Undisputedly, Saudi Arabia's GDP is the largest in the Arab world. This partly explains the fact that the kingdom is the sole Arab country in the G20, in turn comprising the largest economies in the world.

Social responsibility in the UAE should be everyone's pleasure - The National

Last week I had an interesting meeting with the chief executive of a financial company who told me about an upcoming project - an annual fund-raising initiative to give back to Abu Dhabi. It is the company's first initiative of this sort.

I was excited to hear him utter these words. It is true that the UAE is a pioneer when it comes to the amount of money raised for various charitable causes; however, to see organisations willing to shift their focus away from making profit for a while to actually making a difference in society is always marvellous, no matter how many times we hear about such initiatives.

The chief executive wants to involve his staff in this humanitarian project by encouraging them to donate so that they too feel that they have made a difference in society. He did not want just to donate a large sum, but rather to make sure that the money was given to a humanitarian organisation that helped special-needs children in Abu Dhabi.

Cairo tries again for IMF help with debt - The National

A recovery in Egypt's economy now hinges on a fast deal with the IMF for a US$3.2 billion (Dh11.75bn) loan.

The North African nation's risk of a balance-of-payments crisis and sharp currency devaluation rises as it awaits an agreement this month.

A series of blows to a final agreement with the IMF have raised fresh concerns about whether Egypt can sustain its fiscal situation much longer. Last month, the parliament rejected the government's new economic plan, the key to the country's request for the $3.2bn loan. Only six of 365 members of the assembly, which is dominated by the powerful Muslim Brotherhood, voted in favour of the plan.

Slow bank lending is a threat to UAE recovery - The National

Sluggish bank lending is threatening to put the brake on the UAE's economic rebound this year amid signs of faltering global growth.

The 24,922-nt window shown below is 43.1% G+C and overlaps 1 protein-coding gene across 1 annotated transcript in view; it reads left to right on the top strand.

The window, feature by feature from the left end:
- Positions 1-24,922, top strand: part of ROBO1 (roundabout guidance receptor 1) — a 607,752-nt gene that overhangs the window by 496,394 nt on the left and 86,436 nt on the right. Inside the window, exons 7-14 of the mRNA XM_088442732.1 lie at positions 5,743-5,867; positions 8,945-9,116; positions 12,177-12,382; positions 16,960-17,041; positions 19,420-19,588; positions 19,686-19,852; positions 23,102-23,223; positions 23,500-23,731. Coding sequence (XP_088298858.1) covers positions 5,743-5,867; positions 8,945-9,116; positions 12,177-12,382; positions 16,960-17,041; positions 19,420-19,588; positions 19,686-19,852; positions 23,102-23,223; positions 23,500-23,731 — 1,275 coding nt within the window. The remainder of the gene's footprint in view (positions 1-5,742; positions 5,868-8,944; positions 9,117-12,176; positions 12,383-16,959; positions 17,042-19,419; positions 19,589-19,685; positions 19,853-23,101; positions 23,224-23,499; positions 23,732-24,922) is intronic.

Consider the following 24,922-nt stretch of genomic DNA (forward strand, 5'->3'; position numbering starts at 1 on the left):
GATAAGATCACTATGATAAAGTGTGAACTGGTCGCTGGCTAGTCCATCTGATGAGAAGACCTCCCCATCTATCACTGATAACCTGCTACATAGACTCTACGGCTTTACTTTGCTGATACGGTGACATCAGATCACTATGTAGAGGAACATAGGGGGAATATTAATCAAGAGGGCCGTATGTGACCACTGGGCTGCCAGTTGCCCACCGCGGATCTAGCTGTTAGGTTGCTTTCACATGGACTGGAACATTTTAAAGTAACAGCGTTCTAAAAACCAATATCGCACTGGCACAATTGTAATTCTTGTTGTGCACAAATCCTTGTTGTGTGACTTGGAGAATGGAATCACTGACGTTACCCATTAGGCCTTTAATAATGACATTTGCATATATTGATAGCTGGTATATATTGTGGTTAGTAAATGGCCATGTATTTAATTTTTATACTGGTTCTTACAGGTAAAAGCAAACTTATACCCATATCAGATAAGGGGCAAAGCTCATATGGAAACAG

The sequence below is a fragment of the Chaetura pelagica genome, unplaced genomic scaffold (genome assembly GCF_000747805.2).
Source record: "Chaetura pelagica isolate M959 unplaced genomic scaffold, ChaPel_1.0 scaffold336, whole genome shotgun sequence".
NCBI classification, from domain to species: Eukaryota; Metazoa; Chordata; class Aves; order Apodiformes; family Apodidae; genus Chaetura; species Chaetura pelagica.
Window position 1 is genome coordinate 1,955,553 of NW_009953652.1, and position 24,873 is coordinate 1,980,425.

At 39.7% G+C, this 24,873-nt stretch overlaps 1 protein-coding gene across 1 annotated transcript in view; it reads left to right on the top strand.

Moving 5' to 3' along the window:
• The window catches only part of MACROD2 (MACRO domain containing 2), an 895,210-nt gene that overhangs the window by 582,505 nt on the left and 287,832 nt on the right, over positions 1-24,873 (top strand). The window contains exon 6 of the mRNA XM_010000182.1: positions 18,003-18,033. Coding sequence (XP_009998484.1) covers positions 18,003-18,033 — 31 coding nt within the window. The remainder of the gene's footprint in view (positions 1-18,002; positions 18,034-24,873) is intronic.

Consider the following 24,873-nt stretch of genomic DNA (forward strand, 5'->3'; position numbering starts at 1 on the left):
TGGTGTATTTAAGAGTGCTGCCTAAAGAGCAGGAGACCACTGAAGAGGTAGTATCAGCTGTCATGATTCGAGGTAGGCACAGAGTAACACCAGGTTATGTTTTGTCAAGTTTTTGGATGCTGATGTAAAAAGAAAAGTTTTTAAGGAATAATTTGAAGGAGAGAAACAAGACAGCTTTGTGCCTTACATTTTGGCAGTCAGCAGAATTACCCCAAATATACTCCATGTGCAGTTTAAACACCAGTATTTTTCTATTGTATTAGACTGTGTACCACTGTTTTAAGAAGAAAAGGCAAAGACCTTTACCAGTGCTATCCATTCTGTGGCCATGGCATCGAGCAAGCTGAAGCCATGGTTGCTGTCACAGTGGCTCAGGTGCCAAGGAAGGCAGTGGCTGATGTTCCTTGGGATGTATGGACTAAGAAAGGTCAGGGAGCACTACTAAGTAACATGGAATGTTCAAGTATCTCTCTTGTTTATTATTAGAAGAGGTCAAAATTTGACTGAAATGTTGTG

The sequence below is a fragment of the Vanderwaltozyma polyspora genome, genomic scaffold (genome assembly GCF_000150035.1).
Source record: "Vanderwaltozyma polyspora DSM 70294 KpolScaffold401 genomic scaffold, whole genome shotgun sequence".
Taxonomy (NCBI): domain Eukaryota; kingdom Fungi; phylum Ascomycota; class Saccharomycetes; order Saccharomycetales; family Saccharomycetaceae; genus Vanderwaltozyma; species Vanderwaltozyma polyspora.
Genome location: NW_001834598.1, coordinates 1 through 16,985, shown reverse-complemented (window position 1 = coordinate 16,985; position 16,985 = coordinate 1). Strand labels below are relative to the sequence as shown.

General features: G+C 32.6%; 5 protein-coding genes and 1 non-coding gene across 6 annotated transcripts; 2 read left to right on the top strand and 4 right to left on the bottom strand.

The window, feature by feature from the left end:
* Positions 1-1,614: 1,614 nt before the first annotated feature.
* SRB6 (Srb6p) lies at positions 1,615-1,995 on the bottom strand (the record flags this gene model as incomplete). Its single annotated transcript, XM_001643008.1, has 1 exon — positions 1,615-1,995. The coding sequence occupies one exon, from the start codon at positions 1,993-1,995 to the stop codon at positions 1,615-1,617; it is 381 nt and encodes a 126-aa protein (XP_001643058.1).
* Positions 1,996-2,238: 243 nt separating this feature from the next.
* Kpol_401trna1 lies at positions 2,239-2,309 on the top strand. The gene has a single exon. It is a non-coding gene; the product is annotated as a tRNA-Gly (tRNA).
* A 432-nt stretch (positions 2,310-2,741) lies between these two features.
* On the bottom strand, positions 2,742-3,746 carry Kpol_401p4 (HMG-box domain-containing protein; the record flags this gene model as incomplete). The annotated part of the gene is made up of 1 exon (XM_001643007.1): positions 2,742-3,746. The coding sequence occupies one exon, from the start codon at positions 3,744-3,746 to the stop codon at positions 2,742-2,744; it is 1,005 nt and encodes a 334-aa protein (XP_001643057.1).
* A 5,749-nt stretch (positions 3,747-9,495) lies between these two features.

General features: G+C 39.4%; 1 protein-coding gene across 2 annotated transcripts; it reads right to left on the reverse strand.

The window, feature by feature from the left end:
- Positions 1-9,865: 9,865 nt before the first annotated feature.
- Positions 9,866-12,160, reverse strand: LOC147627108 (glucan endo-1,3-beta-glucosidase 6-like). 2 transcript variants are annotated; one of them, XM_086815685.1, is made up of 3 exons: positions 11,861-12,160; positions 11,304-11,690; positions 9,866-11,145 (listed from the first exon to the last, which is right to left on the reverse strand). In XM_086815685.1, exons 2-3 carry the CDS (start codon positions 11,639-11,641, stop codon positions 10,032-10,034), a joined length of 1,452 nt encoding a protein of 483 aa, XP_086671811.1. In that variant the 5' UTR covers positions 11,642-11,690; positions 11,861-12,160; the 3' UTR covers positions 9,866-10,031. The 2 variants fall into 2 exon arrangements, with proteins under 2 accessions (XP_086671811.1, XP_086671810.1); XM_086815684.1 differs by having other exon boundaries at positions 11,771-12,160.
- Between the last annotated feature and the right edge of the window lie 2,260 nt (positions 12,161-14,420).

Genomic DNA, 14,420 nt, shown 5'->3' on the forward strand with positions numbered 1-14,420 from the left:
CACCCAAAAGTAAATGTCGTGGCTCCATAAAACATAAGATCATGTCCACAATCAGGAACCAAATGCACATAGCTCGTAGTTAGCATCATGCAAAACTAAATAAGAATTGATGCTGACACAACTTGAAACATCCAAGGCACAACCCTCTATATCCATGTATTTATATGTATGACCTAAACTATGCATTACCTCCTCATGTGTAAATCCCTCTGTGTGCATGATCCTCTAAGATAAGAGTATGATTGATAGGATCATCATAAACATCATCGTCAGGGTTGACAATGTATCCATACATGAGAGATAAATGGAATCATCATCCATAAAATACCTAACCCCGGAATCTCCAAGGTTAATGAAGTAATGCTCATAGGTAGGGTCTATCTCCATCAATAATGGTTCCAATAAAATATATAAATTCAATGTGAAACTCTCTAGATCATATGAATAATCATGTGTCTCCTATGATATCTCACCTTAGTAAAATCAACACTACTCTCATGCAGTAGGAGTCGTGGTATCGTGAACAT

First-quarter results from the country's top five lenders reveal they increased their loan books by just 0.7 per cent to Dh648.3 billion (US$176.49bn).

That represents about half the rate of loan growth in the same period last year and coincides with a faltering economic recovery in Europe and the United States. Oil dropped to below $100 a barrel on Friday for the first time since February as US labour department data showed employers hired fewer workers than forecast.

Summer interlude for UAE markets comes early - The National

Sell in May and go away, the old adage goes. With the traditional summer lull approaching and Ramadan less than three months away, many traders appear already to have fled the UAE's markets.

Trading values on the Dubai Financial Market dipped below their six-month average last week as investors sat on the sidelines.

Markets had been expected to experience a rise in sentiment as the Jebel Ali Free Zone Authority and DIFC Investments, two government-linked holding companies, said they had entered talks with creditors to refinance Islamic bonds worth a total of US$3.25 billion.

Gulf Times – Kuwait’s corporate bond market sees boom times

In a region dominated by sovereign and government-related bond issues, Kuwait has bucked the trend over recent months with a series of successful corporate sales that hint at greater capital-raising potential in the Gulf state.
The global financial crisis hit Kuwaiti investment companies hard, pushing some into debt restructuring talks and making banks cautious about lending. Meanwhile, the eurozone debt crisis is causing European banks to pull in their horns.
Bank lending to the private sector grew just 3.2% from a year earlier in February, which was slow considering private analysts expect Kuwait’s gross domestic product, buoyed by high oil prices, will expand about 3.8% this year in inflation-adjusted terms. So Kuwaiti corporations may have little choice but to diversify their funding into bonds.